An American tanker is sunk by a German U-boat and the survivors spend eleven days at sea on a raft. They're next assigned to the liberty ship "Sea Witch" bound for Murmansk through the sub-stalked North Atlantic.
Sergeant Joe Gunn and his tank crew pick up five British soldiers, a Frenchman and a Sudanese man with an Italian prisoner crossing the Libyan Desert to rejoin their command after the fall of Tobruk. They and the Germans are greatly in need of water.Written by
Ed Stephan <firstname.lastname@example.org>
Louis Mercier plays a character in this movie called Jean Leroux but his dog tag in the movie CBCS and in reviews has the name Pierre Leroux. See more »
Tambul, a Sergeant Major, outranks Gunn, a Master Sergeant. Gunn should have ceded command to Tambul as soon as Tambul met up with the remnants of Gunn's unit. See more »
You think she'll pull us out alright?
Sgt. Joe Gunn:
Oh, well, it all depends on the way we handle her. It's like a dame. But no dame ever said anything as sweet as this motor's going to sound to us when she gets rollin'.
See more »
Opening credits prologue: In June, 1942, a small detachment of American tanks with American crews, joined the British Eighth Army in North Africa to get experience in desert warfare under actual battle conditions.
History has proved that they learned their lesson well - - See more »
"Sahara" is interesting from several standpoints. First, it is an excellent drama, well acted and directed, with good production values. Second, it raises an interesting moral question. Third, it has implications regarding the main actor and his future movie career.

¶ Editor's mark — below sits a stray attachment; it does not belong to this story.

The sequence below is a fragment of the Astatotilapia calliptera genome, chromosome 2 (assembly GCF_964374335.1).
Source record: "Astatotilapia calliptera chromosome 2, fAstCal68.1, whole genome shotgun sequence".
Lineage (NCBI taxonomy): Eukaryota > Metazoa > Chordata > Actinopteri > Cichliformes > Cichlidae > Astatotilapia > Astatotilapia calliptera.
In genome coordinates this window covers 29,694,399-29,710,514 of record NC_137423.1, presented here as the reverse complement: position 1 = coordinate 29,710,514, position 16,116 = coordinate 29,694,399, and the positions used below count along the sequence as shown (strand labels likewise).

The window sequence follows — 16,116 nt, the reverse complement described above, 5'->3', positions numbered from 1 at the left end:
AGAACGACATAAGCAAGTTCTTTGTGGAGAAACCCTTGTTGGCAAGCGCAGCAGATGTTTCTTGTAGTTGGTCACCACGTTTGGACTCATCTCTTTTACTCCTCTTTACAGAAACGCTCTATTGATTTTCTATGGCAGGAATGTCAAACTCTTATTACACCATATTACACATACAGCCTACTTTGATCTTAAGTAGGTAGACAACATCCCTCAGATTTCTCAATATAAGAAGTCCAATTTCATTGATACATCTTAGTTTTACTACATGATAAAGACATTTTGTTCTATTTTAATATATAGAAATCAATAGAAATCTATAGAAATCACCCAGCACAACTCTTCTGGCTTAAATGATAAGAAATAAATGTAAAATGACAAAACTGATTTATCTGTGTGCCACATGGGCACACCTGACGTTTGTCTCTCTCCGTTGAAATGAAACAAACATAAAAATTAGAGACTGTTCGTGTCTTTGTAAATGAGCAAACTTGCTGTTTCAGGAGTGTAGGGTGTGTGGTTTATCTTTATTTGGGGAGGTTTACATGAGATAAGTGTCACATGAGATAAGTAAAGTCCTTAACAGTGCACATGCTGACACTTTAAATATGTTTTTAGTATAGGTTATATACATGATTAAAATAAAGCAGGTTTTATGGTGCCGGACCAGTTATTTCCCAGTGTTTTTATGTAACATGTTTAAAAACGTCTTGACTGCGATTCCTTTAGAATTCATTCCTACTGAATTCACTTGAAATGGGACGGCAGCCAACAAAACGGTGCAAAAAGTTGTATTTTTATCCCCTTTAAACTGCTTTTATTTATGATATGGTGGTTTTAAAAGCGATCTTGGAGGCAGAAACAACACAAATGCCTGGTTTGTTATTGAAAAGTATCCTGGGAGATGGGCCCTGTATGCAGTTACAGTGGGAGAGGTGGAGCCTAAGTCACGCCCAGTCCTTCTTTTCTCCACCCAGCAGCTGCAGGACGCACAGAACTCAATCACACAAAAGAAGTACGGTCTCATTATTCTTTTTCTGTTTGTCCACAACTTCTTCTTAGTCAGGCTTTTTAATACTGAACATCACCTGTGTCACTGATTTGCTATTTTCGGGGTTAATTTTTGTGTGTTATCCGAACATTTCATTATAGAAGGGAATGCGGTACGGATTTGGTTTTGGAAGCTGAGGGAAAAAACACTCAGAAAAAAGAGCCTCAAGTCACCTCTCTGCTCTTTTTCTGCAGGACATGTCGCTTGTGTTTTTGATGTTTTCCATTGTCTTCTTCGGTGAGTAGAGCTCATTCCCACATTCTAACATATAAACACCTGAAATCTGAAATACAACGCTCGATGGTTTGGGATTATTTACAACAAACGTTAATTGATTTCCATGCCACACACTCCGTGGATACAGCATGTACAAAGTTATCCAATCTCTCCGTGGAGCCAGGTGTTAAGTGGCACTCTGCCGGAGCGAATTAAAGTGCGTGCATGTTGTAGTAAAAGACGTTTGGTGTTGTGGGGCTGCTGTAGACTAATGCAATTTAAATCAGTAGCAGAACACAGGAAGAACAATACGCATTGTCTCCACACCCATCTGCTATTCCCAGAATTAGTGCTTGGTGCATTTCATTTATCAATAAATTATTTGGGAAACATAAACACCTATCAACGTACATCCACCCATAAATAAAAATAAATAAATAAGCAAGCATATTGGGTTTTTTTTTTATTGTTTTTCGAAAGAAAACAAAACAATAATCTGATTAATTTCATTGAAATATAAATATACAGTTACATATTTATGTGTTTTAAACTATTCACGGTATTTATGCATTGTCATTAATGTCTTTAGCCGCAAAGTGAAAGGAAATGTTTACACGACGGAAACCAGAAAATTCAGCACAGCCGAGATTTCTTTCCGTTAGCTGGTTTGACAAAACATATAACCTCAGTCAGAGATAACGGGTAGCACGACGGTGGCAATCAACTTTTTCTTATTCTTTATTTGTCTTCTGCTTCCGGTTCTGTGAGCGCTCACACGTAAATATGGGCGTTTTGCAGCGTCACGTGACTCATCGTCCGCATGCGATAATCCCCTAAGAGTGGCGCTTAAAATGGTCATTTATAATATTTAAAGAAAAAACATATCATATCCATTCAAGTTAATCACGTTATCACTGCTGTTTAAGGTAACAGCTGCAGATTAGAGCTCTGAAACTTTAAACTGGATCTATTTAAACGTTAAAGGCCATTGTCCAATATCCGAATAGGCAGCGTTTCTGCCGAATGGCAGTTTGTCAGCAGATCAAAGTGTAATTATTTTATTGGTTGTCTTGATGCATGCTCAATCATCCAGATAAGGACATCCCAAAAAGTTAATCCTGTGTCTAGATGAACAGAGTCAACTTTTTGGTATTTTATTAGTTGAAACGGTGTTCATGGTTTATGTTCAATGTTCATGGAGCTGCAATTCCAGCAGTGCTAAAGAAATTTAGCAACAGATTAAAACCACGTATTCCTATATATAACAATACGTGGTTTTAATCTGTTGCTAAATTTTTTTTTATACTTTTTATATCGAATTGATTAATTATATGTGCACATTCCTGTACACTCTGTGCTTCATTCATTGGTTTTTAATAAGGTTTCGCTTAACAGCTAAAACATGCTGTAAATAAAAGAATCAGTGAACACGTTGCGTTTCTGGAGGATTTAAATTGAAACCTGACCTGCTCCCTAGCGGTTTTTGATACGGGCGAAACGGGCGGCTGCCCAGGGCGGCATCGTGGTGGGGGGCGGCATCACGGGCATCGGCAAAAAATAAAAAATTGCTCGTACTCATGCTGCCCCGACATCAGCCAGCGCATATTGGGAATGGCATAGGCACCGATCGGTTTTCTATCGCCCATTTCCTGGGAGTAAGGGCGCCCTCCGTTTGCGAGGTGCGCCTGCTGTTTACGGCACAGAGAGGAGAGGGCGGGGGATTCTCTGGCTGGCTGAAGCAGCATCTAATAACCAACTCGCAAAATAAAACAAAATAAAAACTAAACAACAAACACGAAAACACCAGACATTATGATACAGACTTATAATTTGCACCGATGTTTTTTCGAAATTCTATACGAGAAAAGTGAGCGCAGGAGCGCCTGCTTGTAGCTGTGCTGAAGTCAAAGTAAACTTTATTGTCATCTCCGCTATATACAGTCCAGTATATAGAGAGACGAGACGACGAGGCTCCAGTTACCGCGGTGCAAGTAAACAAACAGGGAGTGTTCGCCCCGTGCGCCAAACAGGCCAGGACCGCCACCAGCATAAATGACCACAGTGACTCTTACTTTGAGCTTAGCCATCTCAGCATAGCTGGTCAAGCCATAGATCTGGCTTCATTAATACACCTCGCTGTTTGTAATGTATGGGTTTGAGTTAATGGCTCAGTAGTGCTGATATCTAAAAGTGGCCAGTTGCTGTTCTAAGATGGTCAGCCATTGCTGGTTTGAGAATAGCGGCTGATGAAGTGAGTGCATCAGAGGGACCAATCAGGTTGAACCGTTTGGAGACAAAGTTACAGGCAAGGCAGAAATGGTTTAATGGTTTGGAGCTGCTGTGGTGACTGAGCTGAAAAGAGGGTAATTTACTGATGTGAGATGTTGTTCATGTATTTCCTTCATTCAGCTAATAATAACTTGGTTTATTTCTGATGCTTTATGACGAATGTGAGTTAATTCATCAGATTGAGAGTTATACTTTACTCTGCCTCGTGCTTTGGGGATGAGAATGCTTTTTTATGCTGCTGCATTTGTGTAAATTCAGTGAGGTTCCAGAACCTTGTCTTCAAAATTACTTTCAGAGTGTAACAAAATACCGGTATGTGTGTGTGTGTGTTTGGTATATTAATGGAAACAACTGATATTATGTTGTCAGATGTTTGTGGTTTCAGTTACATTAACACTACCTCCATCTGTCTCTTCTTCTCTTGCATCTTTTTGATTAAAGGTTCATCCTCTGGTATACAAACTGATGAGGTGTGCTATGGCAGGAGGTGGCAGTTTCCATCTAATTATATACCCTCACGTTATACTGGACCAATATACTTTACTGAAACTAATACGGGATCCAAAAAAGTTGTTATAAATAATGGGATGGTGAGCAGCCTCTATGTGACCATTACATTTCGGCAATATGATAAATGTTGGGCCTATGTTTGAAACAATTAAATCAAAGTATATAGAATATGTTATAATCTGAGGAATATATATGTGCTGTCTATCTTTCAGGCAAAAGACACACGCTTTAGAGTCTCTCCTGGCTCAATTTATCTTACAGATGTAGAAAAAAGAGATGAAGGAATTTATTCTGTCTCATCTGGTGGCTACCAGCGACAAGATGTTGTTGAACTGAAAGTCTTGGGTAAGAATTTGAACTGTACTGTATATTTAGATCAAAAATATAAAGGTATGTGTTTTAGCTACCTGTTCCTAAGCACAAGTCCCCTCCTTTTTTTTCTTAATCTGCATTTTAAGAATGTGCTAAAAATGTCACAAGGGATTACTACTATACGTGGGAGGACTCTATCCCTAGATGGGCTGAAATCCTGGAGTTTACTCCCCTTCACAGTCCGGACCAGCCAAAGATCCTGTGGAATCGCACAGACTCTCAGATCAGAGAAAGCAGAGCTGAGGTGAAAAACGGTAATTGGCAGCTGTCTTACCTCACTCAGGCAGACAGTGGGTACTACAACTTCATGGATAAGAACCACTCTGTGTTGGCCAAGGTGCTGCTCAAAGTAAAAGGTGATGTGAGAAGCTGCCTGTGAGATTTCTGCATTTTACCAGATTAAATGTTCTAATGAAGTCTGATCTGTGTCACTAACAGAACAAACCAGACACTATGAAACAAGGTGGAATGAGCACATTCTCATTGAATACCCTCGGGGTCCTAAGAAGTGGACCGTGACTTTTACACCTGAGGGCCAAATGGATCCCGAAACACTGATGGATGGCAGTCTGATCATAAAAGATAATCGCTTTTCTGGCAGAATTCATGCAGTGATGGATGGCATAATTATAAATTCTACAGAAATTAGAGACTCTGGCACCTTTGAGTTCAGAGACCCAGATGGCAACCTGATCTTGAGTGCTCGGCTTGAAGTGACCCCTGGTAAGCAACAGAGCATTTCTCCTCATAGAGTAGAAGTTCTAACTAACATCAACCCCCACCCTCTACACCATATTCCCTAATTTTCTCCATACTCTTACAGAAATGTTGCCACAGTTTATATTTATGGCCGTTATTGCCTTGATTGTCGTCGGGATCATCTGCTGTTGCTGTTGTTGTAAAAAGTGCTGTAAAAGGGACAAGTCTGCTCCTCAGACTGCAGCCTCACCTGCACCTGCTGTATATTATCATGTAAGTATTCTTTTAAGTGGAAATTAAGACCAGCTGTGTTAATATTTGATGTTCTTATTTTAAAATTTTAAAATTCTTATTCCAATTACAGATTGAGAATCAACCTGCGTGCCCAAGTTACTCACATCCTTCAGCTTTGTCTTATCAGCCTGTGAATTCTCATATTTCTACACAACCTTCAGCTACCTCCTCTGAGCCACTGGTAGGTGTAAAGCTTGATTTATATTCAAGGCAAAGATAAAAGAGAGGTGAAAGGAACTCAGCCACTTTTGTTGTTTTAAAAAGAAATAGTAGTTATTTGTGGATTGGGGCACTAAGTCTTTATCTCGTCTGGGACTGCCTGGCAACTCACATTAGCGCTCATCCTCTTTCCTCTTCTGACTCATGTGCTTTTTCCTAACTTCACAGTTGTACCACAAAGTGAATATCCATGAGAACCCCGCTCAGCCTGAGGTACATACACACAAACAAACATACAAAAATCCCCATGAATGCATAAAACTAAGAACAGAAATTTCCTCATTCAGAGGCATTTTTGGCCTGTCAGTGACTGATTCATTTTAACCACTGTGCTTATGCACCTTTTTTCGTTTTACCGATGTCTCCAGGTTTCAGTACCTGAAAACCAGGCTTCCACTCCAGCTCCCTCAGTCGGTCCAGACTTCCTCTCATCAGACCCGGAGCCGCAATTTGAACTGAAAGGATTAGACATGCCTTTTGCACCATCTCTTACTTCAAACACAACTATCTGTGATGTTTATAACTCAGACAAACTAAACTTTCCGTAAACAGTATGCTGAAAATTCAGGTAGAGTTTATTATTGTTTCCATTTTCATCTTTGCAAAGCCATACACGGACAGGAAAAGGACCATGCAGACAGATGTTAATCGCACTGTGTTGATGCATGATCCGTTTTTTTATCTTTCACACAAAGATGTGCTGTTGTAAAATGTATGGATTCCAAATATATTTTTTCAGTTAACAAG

"Sahara," the story of a rag-tag group of soldiers fleeing from Rommel's Afrika Korps in a US tank, is enjoyable throughout. The cast is fine, representing a number of nationalities and even races. I think this is one of Bogart's better acting jobs, and J. Carrol Naish, Lloyd Bridges, Rex Ingram, Dan Duryea, and the others are equally good.
While this may be a propaganda film, it is no "our hero wipes out an enemy division without a scratch" potboiler. On the contrary, the decision made by Sgt. Joe Gunn (Bogart) to stay and fight a German regiment rather than heading for British lines is a desperate gamble little better than a suicide mission. This brings up my second point; the ethical question.
St. Gunn gets the idea to stay at the oasis they have reached in order to fight and delay a German regiment in hopes that such a sacrifice may help the Allied cause. He must convince the others, and one or two do not go along without some persuading. "I don't mind fighting and dying," one says, "but this is pointless." Well, that's the issue. How easy it is to find reasons NOT to stay behind and fight! Makes me appreciate the plight of our soldiers on Bataan and Wake Island, who had no choice. But this little band does stay and fight, and the story hangs on their decision.
My third point is a bit arcane, and has to do with Hollywood business practices of the 1940s. Bogart was, when this movie started production, about the biggest star in Hollywood. Remember, he had already made High Sierra," "The Maltese Falcon," and "Casablanca." Why then, did Warner Brothers lend him out to Columbia to do this picture? Columbia was still barely a second rank studio. What did they have to trade in return? Rita Hayworth? I don't think she made any films for Warners, but I may be wrong.
Lastly, it's interesting to note that Bogart, when he started his own company (Santana Productions) in the late 40s, signed a releasing deal with Columbia. I guess he must have been impressed with Columbia while making this picture, as well as "Dead Reckoning" (1947).
I strongly recommend "Sahara" to anyone who has not seen it. It's exciting action combined with interesting characterizations.
51 of 57 people found this review helpful.
Was this review helpful to you?
| Report this